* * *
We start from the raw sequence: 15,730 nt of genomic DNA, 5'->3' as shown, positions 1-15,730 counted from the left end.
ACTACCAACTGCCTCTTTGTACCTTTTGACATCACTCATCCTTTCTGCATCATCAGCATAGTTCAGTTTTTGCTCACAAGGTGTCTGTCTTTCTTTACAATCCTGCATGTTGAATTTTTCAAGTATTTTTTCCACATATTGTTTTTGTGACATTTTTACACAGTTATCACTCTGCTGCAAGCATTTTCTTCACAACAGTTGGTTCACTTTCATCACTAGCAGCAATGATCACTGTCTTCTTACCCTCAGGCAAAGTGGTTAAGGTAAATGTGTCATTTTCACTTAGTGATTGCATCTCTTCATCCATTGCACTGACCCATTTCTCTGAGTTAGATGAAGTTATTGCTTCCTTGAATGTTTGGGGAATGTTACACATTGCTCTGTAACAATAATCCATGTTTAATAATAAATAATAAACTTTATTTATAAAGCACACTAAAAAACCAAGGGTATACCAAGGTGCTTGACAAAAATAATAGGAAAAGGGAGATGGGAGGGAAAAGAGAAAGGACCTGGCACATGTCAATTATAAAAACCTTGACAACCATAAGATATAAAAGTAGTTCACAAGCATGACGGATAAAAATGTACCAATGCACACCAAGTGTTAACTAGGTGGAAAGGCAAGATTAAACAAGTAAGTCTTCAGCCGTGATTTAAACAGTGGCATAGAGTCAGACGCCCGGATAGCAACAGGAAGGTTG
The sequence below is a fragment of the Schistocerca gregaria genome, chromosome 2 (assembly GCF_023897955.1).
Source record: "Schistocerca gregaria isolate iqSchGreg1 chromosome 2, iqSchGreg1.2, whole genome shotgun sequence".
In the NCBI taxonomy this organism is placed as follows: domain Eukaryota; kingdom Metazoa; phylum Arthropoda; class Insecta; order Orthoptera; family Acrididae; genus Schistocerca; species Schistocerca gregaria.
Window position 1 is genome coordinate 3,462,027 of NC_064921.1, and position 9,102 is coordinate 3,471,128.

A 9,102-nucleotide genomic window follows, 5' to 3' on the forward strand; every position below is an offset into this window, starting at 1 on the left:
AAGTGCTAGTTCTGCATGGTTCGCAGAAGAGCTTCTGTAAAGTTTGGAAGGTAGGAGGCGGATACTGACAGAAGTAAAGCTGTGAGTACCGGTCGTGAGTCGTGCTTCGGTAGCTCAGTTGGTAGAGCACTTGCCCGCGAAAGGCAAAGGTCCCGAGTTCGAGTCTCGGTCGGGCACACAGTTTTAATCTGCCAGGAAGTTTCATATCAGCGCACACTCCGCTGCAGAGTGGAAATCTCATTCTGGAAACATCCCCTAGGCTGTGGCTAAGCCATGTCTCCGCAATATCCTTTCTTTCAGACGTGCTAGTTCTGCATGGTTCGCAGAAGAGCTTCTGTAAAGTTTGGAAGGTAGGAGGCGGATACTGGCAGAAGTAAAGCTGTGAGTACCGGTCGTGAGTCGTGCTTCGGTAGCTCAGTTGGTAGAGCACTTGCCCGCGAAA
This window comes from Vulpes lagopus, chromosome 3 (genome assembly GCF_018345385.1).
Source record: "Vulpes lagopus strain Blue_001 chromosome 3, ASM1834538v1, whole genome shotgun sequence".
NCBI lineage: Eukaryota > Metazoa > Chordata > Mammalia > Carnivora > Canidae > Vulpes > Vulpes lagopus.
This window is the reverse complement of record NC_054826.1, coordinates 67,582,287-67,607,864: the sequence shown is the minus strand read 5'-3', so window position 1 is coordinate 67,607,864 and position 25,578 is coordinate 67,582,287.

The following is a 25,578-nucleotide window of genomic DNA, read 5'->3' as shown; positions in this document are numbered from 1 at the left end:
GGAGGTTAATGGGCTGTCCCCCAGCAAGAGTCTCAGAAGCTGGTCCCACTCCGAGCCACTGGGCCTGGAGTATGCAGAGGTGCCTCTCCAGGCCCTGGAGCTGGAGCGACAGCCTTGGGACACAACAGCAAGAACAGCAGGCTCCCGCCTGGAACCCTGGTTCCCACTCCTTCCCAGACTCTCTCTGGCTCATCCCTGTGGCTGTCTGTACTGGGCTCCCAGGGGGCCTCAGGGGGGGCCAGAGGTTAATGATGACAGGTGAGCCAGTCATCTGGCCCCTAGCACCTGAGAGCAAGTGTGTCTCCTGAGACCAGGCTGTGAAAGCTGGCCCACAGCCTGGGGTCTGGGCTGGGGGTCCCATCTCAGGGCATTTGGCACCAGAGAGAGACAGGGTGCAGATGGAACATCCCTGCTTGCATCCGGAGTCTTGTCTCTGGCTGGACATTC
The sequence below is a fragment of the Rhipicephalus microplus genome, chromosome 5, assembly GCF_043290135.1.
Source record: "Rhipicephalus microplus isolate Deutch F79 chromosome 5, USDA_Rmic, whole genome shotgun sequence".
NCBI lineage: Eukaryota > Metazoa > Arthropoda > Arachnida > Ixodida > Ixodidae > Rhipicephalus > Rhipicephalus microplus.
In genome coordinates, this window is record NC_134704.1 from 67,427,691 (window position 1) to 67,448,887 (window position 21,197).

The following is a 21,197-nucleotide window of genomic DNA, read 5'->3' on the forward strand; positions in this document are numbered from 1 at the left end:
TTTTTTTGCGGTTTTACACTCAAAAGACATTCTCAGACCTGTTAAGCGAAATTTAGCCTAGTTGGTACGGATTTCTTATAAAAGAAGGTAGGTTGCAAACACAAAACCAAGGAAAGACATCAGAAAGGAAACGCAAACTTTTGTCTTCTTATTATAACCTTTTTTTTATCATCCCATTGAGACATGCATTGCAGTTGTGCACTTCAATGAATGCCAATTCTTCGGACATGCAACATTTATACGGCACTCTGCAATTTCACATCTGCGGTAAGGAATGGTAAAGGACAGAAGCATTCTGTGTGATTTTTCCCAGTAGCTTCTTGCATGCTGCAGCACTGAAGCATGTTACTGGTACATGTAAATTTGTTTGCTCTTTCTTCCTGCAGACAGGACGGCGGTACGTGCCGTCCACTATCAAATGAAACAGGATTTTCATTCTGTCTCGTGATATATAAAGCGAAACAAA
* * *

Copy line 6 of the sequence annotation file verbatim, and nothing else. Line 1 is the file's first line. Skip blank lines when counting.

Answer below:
Window position 1 is genome coordinate 3,462,027 of NC_064921.1, and position 9,102 is coordinate 3,471,128.